Nic Garnett is the principal consultant for Interight.com (DRM consultants), and was talking at the VI Computer Law World Conference about his report produced for WIPO – Automated Rights Management Systems and Copyright Limitations and Exceptions. Garnett has been representing copyright industries and TPM developers for over a decade, and was heavily involved in the development and negotiation of the 1996 treaties (WCT and WPPT). He set out to prepare as objective a report as he could. I'll leave questions of objectivity as an exercise for the reader.
I'm more interested in the process of legislating as a pre-emptive response to disruptive technologies. Garnett noted that during the 1996 WIPO treaty discussions, we accepted rather quickly that technology is going to have a large part in the regulation of copyright, and didn't spend much time thinking about the consequences. As a result, we ignored the details and are now struggling with shortcomings in that law. Garnett seemed to say that 1996 was probably too early to develop the treaties – the technology had not yet matured. Interestingly, he also noted that the future would be radically different to what we see today (“blogging will be seen as so 2006”).
The conclusion I'd draw is therefore that we should be _very_ careful next time – when we're creating regulation in response to what _may_ happen, there's a good chance we will get it wrong. When asked whether in the future we should try to legislate against disruptive technologies before the technologies had matured, Garnett was less certain. He noted that copyright law has always struggled to keep up with technology, and seemed to think that the alternative to early regulation was to ditch copyright law altogether instead of trying to keep up. The clear fear is that we're either going to regulate early, or leave our policies to technological determinism (and, implictly, to watch our industries whither in the meantime).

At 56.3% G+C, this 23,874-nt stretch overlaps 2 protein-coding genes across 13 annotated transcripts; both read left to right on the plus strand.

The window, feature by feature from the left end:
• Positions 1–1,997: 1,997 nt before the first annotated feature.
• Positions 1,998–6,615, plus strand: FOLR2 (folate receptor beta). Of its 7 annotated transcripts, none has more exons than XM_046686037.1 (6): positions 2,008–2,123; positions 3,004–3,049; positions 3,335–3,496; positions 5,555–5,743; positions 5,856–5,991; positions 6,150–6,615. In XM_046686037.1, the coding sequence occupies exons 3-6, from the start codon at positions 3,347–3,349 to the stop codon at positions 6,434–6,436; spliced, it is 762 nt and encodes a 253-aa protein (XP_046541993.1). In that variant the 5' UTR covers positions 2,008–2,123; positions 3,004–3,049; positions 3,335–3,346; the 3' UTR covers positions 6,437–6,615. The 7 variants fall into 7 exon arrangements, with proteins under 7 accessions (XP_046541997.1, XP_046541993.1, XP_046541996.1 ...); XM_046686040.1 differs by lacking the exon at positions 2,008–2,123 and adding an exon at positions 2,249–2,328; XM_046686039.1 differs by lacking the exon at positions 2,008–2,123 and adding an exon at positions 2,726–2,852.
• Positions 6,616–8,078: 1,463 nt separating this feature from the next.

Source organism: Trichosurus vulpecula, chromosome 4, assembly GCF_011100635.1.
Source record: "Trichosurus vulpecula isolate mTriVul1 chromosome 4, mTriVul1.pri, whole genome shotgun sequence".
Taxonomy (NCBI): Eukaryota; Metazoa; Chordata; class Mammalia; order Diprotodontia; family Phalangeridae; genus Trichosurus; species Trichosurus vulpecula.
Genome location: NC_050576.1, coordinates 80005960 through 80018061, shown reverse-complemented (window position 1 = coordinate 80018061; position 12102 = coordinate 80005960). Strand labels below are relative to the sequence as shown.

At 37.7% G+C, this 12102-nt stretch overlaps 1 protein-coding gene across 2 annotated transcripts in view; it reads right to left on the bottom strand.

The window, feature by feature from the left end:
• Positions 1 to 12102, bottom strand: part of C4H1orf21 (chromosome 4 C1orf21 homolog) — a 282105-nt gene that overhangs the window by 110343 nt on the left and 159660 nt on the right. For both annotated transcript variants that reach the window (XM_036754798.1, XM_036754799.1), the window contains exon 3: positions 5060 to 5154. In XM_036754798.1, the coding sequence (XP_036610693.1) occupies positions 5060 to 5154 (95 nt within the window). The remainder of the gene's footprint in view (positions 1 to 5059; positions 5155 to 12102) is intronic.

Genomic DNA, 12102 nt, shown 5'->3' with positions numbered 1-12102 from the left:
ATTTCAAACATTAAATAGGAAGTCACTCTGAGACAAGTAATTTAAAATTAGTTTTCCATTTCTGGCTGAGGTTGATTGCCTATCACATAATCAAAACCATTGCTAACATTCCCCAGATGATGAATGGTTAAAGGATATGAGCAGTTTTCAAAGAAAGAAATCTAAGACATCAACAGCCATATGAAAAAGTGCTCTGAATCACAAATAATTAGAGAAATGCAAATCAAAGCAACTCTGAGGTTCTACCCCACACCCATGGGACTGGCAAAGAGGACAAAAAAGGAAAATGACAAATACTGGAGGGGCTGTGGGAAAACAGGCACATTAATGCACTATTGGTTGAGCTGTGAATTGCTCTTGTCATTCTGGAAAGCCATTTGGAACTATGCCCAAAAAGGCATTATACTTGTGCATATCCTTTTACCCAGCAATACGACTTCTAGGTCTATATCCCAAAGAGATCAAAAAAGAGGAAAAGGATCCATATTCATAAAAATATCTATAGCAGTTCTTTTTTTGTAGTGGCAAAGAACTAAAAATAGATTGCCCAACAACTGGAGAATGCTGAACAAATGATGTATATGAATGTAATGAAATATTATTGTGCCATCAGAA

Unfortunately, I'm not convinced. The decisions we make at these early stages have far-reaching effects, and premature regulation always carries a significant danger of destroying future technologies – technologies that we can't currently imagine. This is a continuation of the theme Andres was talking about (below) – we are generally quite scared of new technologies, and it skews our discourse towards an artificial preference for the current state of affairs (even though once technologies mature, we no longer regard them as scary; indeed, we hardly regard them as technologies at all – Andres used the example of /I, Robot/, where Will Smith was able to save the world after catastrophic technological failures, where nothing was working, because he had a motorcycle – dependable, old-fashioned transport).
When we are trying to regulate future developments, we necessarily exclude potential stakeholders – we simply don't know what the future will bring. This means that there will obviously be an over-representation of the stakeholders who have an interest in the status-quo. Certainly I'm not saying that we have to refrain from any prospective decision making (there may be future developments we do want to prevent before they arise), but I think we need to be very careful before we do so.
Ian Brown argues that this report provides an example of why WIPO should open up its decision making process by openly soliciting tenders for its reports.
Andrew Adams has a good review of Garnett's presentation in much more detail.
And, rounding off this event, Daithi has more interesting comments on the process of selection of experts.